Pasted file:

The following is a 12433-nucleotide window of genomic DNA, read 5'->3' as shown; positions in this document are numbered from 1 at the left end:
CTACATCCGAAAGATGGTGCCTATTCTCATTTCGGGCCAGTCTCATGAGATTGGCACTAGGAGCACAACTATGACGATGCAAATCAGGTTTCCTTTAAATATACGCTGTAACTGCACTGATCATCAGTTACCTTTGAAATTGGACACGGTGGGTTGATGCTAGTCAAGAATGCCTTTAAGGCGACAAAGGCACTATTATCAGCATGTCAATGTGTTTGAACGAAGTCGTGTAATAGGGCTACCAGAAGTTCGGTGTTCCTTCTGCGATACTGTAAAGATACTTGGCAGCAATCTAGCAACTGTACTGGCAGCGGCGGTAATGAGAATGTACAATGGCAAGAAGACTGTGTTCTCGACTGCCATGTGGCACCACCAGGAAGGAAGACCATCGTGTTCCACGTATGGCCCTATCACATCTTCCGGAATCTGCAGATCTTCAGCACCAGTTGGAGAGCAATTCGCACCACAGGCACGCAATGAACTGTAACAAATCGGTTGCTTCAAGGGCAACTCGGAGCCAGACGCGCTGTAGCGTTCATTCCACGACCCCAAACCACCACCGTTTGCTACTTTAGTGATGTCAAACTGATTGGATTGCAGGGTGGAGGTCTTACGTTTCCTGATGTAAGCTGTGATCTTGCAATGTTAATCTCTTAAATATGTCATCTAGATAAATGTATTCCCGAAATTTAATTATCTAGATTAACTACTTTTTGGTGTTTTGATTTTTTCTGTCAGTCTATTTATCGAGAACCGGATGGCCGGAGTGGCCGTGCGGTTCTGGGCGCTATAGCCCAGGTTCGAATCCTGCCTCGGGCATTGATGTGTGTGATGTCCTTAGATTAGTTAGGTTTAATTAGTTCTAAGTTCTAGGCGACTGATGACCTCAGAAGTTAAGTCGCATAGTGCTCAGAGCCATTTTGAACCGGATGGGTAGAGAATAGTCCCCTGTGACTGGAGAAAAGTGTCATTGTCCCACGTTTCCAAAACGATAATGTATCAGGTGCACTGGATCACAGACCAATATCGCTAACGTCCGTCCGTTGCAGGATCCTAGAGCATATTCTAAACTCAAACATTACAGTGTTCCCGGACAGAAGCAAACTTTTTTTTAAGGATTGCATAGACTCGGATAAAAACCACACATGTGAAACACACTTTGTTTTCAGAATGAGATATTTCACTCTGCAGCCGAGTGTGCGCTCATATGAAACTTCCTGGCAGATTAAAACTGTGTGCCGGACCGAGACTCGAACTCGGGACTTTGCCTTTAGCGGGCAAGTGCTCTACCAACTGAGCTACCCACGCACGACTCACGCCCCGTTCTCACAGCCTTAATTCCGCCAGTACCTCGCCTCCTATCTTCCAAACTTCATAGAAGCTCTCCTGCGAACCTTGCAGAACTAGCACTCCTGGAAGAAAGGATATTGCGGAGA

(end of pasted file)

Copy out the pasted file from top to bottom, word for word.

The following is a 12433-nucleotide window of genomic DNA, read 5'->3' as shown; positions in this document are numbered from 1 at the left end:
CTACATCCGAAAGATGGTGCCTATTCTCATTTCGGGCCAGTCTCATGAGATTGGCACTAGGAGCACAACTATGACGATGCAAATCAGGTTTCCTTTAAATATACGCTGTAACTGCACTGATCATCAGTTACCTTTGAAATTGGACACGGTGGGTTGATGCTAGTCAAGAATGCCTTTAAGGCGACAAAGGCACTATTATCAGCATGTCAATGTGTTTGAACGAAGTCGTGTAATAGGGCTACCAGAAGTTCGGTGTTCCTTCTGCGATACTGTAAAGATACTTGGCAGCAATCTAGCAACTGTACTGGCAGCGGCGGTAATGAGAATGTACAATGGCAAGAAGACTGTGTTCTCGACTGCCATGTGGCACCACCAGGAAGGAAGACCATCGTGTTCCACGTATGGCCCTATCACATCTTCCGGAATCTGCAGATCTTCAGCACCAGTTGGAGAGCAATTCGCACCACAGGCACGCAATGAACTGTAACAAATCGGTTGCTTCAAGGGCAACTCGGAGCCAGACGCGCTGTAGCGTTCATTCCACGACCCCAAACCACCACCGTTTGCTACTTTAGTGATGTCAAACTGATTGGATTGCAGGGTGGAGGTCTTACGTTTCCTGATGTAAGCTGTGATCTTGCAATGTTAATCTCTTAAATATGTCATCTAGATAAATGTATTCCCGAAATTTAATTATCTAGATTAACTACTTTTTGGTGTTTTGATTTTTTCTGTCAGTCTATTTATCGAGAACCGGATGGCCGGAGTGGCCGTGCGGTTCTGGGCGCTATAGCCCAGGTTCGAATCCTGCCTCGGGCATTGATGTGTGTGATGTCCTTAGATTAGTTAGGTTTAATTAGTTCTAAGTTCTAGGCGACTGATGACCTCAGAAGTTAAGTCGCATAGTGCTCAGAGCCATTTTGAACCGGATGGGTAGAGAATAGTCCCCTGTGACTGGAGAAAAGTGTCATTGTCCCACGTTTCCAAAACGATAATGTATCAGGTGCACTGGATCACAGACCAATATCGCTAACGTCCGTCCGTTGCAGGATCCTAGAGCATATTCTAAACTCAAACATTACAGTGTTCCCGGACAGAAGCAAACTTTTTTTTAAGGATTGCATAGACTCGGATAAAAACCACACATGTGAAACACACTTTGTTTTCAGAATGAGATATTTCACTCTGCAGCCGAGTGTGCGCTCATATGAAACTTCCTGGCAGATTAAAACTGTGTGCCGGACCGAGACTCGAACTCGGGACTTTGCCTTTAGCGGGCAAGTGCTCTACCAACTGAGCTACCCACGCACGACTCACGCCCCGTTCTCACAGCCTTAATTCCGCCAGTACCTCGCCTCCTATCTTCCAAACTTCATAGAAGCTCTCCTGCGAACCTTGCAGAACTAGCACTCCTGGAAGAAAGGATATTGCGGAGA